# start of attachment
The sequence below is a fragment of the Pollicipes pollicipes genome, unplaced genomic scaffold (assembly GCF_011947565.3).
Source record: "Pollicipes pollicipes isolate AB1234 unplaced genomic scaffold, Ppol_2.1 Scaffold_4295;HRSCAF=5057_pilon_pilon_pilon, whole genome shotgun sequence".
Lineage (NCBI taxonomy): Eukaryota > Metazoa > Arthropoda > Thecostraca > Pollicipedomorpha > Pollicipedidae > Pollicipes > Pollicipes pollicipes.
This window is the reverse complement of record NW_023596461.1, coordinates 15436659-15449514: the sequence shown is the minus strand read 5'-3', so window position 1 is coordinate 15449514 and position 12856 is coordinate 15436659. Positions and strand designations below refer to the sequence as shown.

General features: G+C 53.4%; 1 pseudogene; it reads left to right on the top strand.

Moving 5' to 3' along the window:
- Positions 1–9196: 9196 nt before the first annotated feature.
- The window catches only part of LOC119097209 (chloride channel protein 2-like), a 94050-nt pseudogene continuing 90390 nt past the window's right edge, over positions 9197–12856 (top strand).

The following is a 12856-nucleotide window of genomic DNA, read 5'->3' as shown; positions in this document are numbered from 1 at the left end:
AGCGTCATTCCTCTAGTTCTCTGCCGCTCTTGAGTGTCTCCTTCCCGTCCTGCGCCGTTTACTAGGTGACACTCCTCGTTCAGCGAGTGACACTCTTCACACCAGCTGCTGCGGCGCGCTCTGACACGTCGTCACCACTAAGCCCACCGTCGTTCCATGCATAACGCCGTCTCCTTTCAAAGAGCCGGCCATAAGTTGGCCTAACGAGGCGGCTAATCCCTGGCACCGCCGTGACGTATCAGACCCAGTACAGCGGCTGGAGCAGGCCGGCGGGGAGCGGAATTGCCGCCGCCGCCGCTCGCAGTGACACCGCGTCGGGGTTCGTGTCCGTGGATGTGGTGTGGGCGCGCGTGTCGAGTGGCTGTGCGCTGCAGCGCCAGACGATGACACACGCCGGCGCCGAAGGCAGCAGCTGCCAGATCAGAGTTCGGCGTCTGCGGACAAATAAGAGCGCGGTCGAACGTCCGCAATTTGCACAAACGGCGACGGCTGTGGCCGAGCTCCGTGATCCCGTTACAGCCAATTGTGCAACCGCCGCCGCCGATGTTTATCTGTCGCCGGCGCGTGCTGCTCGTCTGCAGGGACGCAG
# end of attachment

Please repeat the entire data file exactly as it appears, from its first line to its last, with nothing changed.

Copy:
The sequence below is a fragment of the Pollicipes pollicipes genome, unplaced genomic scaffold (assembly GCF_011947565.3).
Source record: "Pollicipes pollicipes isolate AB1234 unplaced genomic scaffold, Ppol_2.1 Scaffold_4295;HRSCAF=5057_pilon_pilon_pilon, whole genome shotgun sequence".
Lineage (NCBI taxonomy): Eukaryota > Metazoa > Arthropoda > Thecostraca > Pollicipedomorpha > Pollicipedidae > Pollicipes > Pollicipes pollicipes.
This window is the reverse complement of record NW_023596461.1, coordinates 15436659-15449514: the sequence shown is the minus strand read 5'-3', so window position 1 is coordinate 15449514 and position 12856 is coordinate 15436659. Positions and strand designations below refer to the sequence as shown.

General features: G+C 53.4%; 1 pseudogene; it reads left to right on the top strand.

Moving 5' to 3' along the window:
- Positions 1–9196: 9196 nt before the first annotated feature.
- The window catches only part of LOC119097209 (chloride channel protein 2-like), a 94050-nt pseudogene continuing 90390 nt past the window's right edge, over positions 9197–12856 (top strand).

The following is a 12856-nucleotide window of genomic DNA, read 5'->3' as shown; positions in this document are numbered from 1 at the left end:
AGCGTCATTCCTCTAGTTCTCTGCCGCTCTTGAGTGTCTCCTTCCCGTCCTGCGCCGTTTACTAGGTGACACTCCTCGTTCAGCGAGTGACACTCTTCACACCAGCTGCTGCGGCGCGCTCTGACACGTCGTCACCACTAAGCCCACCGTCGTTCCATGCATAACGCCGTCTCCTTTCAAAGAGCCGGCCATAAGTTGGCCTAACGAGGCGGCTAATCCCTGGCACCGCCGTGACGTATCAGACCCAGTACAGCGGCTGGAGCAGGCCGGCGGGGAGCGGAATTGCCGCCGCCGCCGCTCGCAGTGACACCGCGTCGGGGTTCGTGTCCGTGGATGTGGTGTGGGCGCGCGTGTCGAGTGGCTGTGCGCTGCAGCGCCAGACGATGACACACGCCGGCGCCGAAGGCAGCAGCTGCCAGATCAGAGTTCGGCGTCTGCGGACAAATAAGAGCGCGGTCGAACGTCCGCAATTTGCACAAACGGCGACGGCTGTGGCCGAGCTCCGTGATCCCGTTACAGCCAATTGTGCAACCGCCGCCGCCGATGTTTATCTGTCGCCGGCGCGTGCTGCTCGTCTGCAGGGACGCAG